Dana prefers running the beaches for Spanish mackerel baits. They can be right in the surf, foraging on glass minnows, mullet, shrimp and juvenile runners. We found a huge school tight to the beach in cloudy water. We seemingly could have caught them all day casting Sea Striker GOT-CHA and Williamson Gomame jigs.

If other boats or birds don’t tip off the whereabouts of Spanish, Dana says to look for slicks, bait breaking the ­surface, mackerel sky-rocketing bait and, of course, fish on the fishfinder. But one thing is certain: They are either there or not, so don’t spend too much time in one spot.

Feed the King


It’s essential to immediately get live Spanish mackerel baits back in the water, right by that school. We had two lever-drag reels spooled with 20-pound-test smoke-blue monofilament, and a 20-foot-long wind-on ­leader of 30-pound-test fluorocarbon. From there, a small barrel swivel joined the fluorocarbon to the three-hook wire leader.

We’d catch a Spanish, remove it from the jig, and run the lead hook of the rig either through the fish’s collar or upper lip, then lightly impale the two stinger hooks down its side. With either one or a pair of rigged mackerel, we’d slow-troll from the beach out over the shallow patch reefs in 25 to 35 feet of water.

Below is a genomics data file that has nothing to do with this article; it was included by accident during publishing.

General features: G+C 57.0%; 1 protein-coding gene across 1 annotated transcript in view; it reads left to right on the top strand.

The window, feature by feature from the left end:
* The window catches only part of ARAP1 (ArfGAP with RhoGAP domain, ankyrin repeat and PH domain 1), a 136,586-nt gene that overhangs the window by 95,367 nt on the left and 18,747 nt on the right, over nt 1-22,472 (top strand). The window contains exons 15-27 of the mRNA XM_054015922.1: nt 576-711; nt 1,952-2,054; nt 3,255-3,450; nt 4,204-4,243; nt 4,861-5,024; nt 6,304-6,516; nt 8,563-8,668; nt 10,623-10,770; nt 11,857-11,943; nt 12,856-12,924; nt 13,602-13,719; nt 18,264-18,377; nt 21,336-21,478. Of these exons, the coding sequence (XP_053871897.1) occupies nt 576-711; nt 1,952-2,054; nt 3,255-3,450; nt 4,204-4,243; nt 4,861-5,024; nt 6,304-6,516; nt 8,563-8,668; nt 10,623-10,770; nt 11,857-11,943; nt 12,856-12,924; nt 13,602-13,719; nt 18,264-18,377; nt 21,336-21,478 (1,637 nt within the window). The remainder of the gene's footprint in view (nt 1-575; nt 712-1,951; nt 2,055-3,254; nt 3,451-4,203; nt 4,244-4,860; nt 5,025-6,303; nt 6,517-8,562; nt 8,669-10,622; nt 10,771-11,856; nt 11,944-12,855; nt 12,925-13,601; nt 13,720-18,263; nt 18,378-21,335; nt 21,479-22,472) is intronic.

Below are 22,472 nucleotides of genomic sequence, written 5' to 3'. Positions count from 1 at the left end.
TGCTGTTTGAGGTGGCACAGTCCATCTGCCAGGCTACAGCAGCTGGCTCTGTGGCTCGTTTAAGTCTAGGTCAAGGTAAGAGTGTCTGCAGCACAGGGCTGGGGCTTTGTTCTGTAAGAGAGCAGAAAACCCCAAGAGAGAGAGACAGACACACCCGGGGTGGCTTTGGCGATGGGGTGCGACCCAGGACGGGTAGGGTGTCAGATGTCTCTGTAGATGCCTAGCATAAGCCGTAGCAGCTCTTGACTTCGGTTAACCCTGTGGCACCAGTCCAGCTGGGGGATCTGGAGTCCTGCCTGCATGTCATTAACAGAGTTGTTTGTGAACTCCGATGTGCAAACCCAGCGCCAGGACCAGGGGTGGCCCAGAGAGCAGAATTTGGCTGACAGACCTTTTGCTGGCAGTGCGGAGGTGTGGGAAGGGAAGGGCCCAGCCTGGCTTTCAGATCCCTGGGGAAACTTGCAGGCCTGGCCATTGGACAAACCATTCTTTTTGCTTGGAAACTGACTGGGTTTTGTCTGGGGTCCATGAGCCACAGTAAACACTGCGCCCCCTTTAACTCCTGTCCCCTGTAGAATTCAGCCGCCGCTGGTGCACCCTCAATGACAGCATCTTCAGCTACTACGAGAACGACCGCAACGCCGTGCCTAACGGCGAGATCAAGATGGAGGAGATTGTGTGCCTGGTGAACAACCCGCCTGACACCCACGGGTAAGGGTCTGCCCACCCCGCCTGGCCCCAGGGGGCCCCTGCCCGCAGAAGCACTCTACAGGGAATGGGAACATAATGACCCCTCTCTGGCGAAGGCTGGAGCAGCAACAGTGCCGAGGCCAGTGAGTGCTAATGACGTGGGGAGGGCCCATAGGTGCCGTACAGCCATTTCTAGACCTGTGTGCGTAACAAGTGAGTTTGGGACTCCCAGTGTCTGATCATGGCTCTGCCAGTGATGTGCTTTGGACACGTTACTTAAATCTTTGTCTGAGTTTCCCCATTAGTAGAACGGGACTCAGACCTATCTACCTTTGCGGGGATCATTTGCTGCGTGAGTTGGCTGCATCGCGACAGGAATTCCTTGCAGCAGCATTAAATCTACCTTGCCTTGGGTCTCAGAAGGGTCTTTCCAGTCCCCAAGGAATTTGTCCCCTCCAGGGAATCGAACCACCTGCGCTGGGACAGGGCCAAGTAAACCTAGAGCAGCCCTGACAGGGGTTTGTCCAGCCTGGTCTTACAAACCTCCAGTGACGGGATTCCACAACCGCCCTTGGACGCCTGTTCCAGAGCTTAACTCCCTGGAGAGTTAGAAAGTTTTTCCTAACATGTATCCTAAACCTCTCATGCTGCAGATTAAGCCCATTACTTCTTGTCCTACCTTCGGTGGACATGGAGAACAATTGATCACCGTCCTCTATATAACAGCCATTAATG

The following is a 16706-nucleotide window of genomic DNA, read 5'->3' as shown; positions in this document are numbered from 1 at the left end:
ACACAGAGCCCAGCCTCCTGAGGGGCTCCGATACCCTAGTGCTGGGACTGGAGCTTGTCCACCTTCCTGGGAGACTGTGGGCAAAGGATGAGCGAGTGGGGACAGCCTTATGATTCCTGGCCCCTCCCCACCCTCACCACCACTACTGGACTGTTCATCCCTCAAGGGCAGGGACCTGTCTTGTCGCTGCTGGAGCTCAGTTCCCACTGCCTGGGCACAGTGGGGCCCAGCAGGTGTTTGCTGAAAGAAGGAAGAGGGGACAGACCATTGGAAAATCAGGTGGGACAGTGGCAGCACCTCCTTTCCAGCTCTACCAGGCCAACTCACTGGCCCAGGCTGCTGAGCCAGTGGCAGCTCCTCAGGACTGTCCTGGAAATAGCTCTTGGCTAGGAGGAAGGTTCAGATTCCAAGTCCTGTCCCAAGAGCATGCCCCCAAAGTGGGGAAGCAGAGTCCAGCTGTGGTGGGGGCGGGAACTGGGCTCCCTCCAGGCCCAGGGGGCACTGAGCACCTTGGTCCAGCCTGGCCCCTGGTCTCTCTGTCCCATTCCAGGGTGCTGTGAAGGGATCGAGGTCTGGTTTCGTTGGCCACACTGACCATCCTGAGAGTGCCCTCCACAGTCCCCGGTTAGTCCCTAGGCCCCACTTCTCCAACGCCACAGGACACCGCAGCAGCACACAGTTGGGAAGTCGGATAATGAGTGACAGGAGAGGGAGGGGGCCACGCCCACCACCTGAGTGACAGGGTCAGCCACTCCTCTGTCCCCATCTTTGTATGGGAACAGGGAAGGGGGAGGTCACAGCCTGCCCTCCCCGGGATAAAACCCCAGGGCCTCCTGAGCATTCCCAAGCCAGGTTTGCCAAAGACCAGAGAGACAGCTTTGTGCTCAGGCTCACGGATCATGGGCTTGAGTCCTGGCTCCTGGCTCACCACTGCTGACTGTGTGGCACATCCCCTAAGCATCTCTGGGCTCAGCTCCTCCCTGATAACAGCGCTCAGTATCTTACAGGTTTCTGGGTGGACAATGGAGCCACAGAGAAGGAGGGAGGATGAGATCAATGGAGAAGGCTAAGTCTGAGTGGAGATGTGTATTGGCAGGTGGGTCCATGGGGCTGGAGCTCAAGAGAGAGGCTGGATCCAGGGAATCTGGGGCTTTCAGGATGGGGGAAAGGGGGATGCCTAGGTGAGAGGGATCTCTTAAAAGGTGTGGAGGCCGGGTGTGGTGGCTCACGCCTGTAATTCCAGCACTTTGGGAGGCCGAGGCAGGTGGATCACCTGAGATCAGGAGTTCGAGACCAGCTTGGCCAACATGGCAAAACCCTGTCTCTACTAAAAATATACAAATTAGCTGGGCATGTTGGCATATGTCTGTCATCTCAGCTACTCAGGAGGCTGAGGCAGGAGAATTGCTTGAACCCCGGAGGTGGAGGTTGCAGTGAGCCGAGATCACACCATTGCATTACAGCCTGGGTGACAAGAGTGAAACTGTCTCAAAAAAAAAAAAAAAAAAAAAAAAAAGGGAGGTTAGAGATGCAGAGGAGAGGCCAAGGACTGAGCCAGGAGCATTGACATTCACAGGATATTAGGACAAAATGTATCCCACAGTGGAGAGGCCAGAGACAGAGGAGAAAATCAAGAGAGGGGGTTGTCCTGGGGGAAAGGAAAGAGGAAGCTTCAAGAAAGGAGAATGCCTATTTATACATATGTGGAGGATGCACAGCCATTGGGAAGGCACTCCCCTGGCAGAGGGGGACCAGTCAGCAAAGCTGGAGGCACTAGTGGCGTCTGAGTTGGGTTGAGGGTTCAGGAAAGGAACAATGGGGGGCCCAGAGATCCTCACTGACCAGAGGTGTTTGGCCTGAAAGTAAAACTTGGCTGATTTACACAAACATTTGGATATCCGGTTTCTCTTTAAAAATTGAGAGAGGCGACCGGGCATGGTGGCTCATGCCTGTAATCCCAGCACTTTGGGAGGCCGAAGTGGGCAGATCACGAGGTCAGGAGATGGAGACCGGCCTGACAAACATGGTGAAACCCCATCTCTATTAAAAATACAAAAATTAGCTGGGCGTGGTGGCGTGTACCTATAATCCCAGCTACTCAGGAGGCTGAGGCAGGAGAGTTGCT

The strike settings on our drags were light; just enough to keep the line from backlashing, and we activated the reels’ clickers. Once we hooked a king on 20-pound outfits, we advanced the drag to around five pounds.

Show Time

When a big king begins eyeing your baits, they’ll suddenly become nervous and start darting about, and even swim, panic-stricken, to the surface. This sets up some incredible visual strikes, such as a king launching itself from the water with a severed Spanish in its jaws.

As in most live-bait fishing, the strongest, friskiest baits deliver the best results. If you’ve been strikeless, and your baits don’t appear as energetic as they once were, get rid of them. Run back to the beach, catch a couple of new Spanish mackerel, and repeat the drill. “When the big kings are biting good, your baits won’t make it out to the patch reefs,” says Dana.